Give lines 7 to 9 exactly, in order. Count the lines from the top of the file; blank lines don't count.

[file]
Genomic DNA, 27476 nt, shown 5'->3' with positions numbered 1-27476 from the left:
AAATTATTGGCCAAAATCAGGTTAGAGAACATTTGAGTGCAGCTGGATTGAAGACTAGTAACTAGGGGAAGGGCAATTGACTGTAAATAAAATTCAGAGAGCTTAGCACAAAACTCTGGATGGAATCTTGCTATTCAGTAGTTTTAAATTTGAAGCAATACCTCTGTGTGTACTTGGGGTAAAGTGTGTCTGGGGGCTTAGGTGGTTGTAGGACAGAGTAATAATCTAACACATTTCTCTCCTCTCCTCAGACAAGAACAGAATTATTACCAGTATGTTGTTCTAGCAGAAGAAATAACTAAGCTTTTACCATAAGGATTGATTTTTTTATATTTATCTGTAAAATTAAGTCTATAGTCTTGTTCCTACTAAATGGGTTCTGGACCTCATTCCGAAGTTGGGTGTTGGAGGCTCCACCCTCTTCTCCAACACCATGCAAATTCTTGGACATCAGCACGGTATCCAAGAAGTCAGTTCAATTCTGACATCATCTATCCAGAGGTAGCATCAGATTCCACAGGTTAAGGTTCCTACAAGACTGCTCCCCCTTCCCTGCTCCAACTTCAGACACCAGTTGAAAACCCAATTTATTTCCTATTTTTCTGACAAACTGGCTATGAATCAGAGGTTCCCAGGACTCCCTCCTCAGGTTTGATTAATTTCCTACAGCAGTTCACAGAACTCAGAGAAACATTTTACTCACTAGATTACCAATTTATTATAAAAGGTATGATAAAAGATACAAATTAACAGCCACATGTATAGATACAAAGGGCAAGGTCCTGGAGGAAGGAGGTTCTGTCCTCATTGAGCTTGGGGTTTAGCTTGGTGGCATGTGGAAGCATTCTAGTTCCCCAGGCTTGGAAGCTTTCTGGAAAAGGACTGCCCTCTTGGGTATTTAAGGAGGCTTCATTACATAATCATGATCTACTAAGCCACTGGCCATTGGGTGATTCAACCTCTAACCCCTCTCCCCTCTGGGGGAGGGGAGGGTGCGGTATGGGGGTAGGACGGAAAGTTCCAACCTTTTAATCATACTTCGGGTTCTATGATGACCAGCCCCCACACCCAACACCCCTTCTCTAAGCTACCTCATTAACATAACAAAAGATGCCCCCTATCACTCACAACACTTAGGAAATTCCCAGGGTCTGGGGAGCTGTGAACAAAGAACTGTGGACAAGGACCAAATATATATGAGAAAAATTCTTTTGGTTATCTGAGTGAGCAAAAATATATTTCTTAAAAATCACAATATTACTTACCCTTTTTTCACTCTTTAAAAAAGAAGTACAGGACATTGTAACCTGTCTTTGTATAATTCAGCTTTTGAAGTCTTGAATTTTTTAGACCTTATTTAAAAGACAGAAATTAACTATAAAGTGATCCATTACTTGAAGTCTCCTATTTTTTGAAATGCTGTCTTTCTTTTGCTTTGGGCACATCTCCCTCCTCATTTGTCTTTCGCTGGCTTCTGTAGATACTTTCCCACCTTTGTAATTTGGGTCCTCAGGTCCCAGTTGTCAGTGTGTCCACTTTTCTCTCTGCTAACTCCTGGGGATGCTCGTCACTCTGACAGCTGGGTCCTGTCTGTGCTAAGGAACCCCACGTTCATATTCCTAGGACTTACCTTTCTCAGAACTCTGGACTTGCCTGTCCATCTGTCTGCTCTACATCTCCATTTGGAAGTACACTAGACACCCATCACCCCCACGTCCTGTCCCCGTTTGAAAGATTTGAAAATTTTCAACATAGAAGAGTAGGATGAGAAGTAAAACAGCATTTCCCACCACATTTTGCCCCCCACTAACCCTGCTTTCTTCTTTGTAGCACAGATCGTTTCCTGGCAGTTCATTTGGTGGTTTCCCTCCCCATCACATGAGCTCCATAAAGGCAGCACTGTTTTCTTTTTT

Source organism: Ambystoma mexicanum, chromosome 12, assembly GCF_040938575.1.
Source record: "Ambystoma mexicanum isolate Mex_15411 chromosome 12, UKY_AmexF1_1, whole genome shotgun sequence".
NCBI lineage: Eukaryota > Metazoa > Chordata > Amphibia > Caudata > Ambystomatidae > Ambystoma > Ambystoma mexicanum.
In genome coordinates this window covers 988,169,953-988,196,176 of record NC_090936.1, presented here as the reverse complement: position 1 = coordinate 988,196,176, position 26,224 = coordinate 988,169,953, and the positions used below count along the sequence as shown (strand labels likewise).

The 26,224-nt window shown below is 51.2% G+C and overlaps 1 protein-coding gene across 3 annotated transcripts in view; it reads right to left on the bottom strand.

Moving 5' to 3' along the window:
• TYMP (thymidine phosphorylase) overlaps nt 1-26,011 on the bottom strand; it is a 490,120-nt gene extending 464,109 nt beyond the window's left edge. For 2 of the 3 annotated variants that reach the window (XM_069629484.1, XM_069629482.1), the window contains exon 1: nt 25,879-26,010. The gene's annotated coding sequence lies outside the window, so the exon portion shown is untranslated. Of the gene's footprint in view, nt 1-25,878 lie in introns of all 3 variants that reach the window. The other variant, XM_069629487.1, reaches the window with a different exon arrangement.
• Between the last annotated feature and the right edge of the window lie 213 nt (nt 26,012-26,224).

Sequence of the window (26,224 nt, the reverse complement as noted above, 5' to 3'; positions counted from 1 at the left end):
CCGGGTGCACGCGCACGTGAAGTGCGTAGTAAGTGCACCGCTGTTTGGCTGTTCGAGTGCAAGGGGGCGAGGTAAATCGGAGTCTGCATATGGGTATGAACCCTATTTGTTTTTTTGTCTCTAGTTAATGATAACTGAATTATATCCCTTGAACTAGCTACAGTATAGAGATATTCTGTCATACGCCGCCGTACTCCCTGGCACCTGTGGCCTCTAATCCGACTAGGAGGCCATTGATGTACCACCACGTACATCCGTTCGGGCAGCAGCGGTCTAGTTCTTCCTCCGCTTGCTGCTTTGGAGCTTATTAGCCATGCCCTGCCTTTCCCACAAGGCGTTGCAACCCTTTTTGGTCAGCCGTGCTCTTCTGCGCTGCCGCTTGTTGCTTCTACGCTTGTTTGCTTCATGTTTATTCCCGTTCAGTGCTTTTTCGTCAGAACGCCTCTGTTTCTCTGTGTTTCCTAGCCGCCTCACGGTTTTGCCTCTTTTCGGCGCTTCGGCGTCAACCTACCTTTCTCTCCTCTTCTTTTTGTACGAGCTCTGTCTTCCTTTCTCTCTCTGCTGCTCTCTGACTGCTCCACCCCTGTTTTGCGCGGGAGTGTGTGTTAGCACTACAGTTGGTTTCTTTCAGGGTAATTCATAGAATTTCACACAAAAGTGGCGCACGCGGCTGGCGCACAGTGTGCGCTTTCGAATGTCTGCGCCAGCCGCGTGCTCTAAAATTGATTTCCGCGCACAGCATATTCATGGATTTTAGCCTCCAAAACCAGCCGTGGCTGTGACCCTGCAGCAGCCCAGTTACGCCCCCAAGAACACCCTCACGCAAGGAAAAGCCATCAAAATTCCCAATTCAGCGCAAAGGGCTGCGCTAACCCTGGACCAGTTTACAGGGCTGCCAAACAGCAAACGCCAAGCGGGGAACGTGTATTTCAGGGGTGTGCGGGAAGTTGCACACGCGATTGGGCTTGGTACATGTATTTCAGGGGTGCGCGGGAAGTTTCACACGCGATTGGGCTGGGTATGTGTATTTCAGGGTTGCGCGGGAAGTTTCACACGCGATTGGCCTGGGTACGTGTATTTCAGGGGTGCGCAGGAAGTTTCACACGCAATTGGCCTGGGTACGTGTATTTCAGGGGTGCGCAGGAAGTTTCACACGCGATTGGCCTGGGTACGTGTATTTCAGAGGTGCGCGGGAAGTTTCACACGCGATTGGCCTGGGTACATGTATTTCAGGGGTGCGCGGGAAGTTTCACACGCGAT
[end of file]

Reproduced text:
The 26,224-nt window shown below is 51.2% G+C and overlaps 1 protein-coding gene across 3 annotated transcripts in view; it reads right to left on the bottom strand.

Moving 5' to 3' along the window:
• TYMP (thymidine phosphorylase) overlaps nt 1-26,011 on the bottom strand; it is a 490,120-nt gene extending 464,109 nt beyond the window's left edge. For 2 of the 3 annotated variants that reach the window (XM_069629484.1, XM_069629482.1), the window contains exon 1: nt 25,879-26,010. The gene's annotated coding sequence lies outside the window, so the exon portion shown is untranslated. Of the gene's footprint in view, nt 1-25,878 lie in introns of all 3 variants that reach the window. The other variant, XM_069629487.1, reaches the window with a different exon arrangement.